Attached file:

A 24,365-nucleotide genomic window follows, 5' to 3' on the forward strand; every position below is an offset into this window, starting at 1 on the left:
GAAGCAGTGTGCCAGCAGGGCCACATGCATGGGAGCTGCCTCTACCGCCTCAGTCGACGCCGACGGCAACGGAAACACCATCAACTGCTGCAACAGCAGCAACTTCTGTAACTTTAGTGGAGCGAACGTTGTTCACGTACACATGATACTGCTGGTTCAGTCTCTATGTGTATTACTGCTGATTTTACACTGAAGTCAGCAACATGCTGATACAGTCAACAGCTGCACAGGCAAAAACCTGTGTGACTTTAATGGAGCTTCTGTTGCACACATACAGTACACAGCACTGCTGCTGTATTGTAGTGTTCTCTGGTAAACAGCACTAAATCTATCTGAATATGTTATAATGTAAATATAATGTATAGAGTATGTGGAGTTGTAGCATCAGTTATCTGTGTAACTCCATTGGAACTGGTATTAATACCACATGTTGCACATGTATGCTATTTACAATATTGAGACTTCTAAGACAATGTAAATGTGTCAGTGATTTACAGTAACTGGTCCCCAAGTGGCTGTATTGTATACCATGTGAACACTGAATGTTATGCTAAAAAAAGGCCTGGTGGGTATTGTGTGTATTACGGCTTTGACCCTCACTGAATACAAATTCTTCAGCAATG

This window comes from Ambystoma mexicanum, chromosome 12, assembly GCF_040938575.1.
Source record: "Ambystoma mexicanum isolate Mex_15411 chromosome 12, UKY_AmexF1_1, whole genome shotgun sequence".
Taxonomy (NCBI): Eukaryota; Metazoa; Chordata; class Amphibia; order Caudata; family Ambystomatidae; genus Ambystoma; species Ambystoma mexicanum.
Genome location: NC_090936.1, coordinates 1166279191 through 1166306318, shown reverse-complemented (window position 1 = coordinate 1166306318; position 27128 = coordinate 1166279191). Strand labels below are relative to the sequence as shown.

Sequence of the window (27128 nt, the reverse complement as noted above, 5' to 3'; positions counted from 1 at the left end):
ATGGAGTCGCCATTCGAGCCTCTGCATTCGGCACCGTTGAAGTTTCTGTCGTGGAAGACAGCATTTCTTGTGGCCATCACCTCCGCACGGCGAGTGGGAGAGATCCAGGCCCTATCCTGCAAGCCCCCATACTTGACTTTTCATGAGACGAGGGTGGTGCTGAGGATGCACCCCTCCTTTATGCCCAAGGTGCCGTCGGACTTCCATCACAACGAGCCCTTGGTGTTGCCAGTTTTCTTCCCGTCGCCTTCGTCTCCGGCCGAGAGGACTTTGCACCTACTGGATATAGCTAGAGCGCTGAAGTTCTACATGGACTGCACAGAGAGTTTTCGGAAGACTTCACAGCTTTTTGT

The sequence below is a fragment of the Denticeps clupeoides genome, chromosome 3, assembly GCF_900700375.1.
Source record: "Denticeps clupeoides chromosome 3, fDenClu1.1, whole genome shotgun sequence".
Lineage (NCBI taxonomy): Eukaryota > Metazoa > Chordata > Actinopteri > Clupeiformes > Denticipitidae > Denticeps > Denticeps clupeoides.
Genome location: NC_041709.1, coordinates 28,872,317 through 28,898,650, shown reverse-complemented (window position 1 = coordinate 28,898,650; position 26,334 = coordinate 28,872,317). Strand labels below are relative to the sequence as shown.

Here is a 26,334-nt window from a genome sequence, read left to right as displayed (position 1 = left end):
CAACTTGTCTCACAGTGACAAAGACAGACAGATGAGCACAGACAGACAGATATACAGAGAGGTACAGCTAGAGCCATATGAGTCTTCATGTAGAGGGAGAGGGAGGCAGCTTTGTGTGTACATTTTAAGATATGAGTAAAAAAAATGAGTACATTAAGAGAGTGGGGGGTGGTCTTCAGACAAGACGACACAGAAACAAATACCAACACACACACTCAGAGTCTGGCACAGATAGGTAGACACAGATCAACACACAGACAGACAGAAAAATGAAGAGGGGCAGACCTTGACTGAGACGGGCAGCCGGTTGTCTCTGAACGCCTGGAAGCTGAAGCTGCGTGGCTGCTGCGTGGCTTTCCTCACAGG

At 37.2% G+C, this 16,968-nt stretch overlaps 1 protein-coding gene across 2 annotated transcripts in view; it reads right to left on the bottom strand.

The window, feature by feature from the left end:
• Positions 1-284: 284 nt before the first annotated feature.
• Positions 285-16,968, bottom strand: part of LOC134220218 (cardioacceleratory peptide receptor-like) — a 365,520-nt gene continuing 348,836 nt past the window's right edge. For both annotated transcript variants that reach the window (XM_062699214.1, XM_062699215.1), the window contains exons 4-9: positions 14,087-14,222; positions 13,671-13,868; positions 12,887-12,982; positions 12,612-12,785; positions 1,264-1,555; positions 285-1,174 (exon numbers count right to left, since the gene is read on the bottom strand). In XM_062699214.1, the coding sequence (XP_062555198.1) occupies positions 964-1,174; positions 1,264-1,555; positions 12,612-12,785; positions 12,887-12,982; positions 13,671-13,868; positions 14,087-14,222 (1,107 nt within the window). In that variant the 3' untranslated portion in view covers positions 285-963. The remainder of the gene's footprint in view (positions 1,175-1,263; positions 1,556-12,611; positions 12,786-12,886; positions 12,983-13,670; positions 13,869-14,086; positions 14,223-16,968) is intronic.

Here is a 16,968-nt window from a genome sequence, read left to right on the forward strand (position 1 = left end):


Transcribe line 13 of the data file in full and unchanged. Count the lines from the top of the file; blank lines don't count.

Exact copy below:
Here is a 26,334-nt window from a genome sequence, read left to right as displayed (position 1 = left end):